Notice 2018-28 addresses a concern that partners in partnerships could effectively double-count certain interest income when calculating the limitation on partner-level borrowing. Other highlights of the Notice include:
Carryforward of interest expense. The Notice states that forthcoming regulations will allow taxpayers with disqualified interest under the old law to carry forward such interest as business interest under the new law. Such interest could be disallowed under the new limitation in the same manner as any other business interest.
Corporate business interest. The Notice clarifies that interest paid by a C corporation is business interest for purposes of the interest limit. Forthcoming regulations will address whether and when interest paid by a partnership, including a partnership with a corporate partner, should be treated as business interest for the corporate partner.
Consolidated groups. The Notice confirms that the business interest limit properly applies at the level of a consolidated group. Forthcoming regulations will address how the interest limit applies to a consolidated group when one of the members is an electing real property trade or business, and to a consolidated group in which a member holds an interest in a partnership that is engaged in a real property trade or business.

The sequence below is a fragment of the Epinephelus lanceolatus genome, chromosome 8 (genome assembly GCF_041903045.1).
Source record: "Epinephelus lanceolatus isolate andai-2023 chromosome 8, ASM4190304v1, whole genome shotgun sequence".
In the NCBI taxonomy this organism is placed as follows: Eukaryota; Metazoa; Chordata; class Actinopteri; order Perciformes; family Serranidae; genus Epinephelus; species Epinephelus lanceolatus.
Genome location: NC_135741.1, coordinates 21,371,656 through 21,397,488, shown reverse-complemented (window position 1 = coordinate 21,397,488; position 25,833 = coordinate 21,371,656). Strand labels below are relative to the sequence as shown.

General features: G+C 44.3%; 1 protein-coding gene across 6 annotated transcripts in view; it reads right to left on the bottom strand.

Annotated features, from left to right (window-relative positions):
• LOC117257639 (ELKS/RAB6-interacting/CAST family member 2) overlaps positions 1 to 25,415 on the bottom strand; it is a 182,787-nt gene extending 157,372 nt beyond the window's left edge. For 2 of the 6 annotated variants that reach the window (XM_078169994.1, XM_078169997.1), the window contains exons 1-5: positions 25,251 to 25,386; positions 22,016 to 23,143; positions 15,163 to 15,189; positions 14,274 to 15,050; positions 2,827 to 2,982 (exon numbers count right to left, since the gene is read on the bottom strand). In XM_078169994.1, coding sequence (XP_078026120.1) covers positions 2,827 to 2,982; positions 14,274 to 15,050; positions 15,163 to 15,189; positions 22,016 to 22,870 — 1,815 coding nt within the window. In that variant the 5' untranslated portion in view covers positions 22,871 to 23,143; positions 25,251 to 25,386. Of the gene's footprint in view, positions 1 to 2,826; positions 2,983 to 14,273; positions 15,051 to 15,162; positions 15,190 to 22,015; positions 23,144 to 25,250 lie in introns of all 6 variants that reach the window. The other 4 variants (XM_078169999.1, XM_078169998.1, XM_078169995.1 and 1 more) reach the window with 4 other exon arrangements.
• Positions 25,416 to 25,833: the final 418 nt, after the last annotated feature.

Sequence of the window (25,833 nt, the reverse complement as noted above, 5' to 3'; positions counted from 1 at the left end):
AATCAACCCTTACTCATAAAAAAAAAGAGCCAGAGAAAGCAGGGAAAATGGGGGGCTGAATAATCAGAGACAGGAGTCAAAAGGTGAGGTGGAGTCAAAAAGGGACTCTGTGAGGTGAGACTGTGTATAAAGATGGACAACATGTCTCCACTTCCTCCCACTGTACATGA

Earnings and profits. The Notice clarifies that a disallowed business interest deduction will not affect whether or when the interest expense reduces a C corporation’s earnings and profits.
For real estate investors, however, the Notice leaves unanswered some of the key issues related to the financing of real estate. For example, The Real Estate Roundtable has asked Treasury to clarify that interest on debt incurred by an owner to fund an investment in a partnership or other entity engaged in a real property trade or business, constitutes interest on debt properly allocable to that real estate business (Comment Letter, Feb 23; Roundtable Weekly, Feb. 23).
The Treasury Department and the IRS are expected to issue additional guidance and regulations in the future, and request comments on the rules described in the notice and what additional guidance should be issued to assist in computing the business interest expense limitation under Section 163(j). (IRS, April 2)